Hence Jung’s almost unrelenting effort to attain an Archimedean point, “an outside point to stand on.”
This applies even to the interpersonal I-Thou relationship.
It is all the more regrettable not only that the analytical psychologist’s special interests were not understood by contemporary dialogue-thinkers of the likes of Martin Buber, but also that Jung himself was in no position to do justice to this concern for the perspective and
the dimensions of the Thou, and thus to arrive at a fruitful synthesis.
Jung was surely aware that such an external standpoint is especially indispensable in psychology, considering the subjective bias which is greater here than in any other scientific discipline.
How, for example, can we become conscious of national peculiarities if we have never had the opportunity to regard our own nation from outside?
Regarding it from outside means regarding it from the standpoint of another nation. To do so, we must acquire sufficient knowledge of the foreign collective psyche, and in the course of this process of assimilation we encounter all those incompatibilities which constitute the national bias and the national peculiarity. Everything that irritates us about others can lead us to an understanding of ourselves.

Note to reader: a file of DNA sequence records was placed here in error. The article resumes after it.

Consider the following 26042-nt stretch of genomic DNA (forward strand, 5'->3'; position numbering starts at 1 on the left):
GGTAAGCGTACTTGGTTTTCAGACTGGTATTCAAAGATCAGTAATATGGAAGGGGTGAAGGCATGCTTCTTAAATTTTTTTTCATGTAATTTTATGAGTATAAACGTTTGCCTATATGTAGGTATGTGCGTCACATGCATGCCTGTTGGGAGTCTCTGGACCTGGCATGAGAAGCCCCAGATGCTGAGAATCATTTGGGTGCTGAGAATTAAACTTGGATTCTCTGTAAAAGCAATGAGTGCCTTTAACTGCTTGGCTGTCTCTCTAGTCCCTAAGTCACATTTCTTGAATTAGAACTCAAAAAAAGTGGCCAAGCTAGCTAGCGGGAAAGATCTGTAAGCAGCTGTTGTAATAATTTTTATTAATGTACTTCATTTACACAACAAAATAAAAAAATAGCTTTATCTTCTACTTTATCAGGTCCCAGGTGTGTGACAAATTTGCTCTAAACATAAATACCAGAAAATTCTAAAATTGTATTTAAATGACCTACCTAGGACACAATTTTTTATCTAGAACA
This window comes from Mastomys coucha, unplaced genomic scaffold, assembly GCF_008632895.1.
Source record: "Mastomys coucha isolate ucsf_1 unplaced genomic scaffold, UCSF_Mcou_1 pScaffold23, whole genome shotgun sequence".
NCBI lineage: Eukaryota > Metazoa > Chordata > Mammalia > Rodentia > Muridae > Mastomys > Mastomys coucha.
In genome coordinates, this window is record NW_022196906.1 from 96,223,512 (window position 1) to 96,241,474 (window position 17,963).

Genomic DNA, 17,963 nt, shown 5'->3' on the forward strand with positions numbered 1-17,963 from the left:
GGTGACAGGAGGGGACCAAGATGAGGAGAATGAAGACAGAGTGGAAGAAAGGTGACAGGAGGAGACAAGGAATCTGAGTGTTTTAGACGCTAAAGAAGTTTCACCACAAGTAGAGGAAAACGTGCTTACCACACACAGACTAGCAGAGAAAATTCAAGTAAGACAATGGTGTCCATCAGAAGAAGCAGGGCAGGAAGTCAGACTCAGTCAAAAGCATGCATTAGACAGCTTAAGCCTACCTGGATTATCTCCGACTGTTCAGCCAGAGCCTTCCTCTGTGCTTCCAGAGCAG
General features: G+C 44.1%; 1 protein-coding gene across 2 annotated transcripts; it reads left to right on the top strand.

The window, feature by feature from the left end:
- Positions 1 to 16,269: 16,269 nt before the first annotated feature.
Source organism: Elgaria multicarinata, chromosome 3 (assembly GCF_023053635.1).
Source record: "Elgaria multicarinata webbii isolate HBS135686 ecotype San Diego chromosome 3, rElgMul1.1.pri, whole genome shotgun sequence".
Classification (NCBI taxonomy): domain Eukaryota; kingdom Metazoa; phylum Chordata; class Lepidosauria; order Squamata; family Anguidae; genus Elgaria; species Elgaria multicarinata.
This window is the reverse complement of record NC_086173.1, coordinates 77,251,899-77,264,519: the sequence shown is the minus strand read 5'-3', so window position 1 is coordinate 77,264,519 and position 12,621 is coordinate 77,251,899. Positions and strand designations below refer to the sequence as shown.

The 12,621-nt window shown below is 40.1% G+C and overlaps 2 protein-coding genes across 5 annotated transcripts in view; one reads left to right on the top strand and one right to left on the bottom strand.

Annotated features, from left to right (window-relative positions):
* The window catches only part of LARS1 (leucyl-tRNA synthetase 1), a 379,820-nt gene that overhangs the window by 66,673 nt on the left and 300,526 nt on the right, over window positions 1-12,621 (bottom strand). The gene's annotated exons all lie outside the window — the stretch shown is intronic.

But this is not merely a late insight on Jung’s part.
He was an eager traveler his whole life.
Even as a young man he made excursions of all kinds, trips to the mountains and extended bicycling tours, the travels by boat that have already been
mentioned, sailing tours and travels in his own car, and in his later years automobile trips with friends, in which-as Aniela Jaffe once noted-the reconnoitering of good restaurants played an important part.
Jung, himself an avid cook, was well known as a patron of the culinary arts and a connoisseur of noble spirits.
After the manuscript of Psychological Types was completed in 1920, and after having long been preoccupied with himself and restricted by military service during the war years, Jung felt an urge to get out into the open.
The Anglo-Saxon world had held a particular attraction for him throughout his life, and within only a few months after the end of the First World War, in the summer of 1919, he spent several weeks there.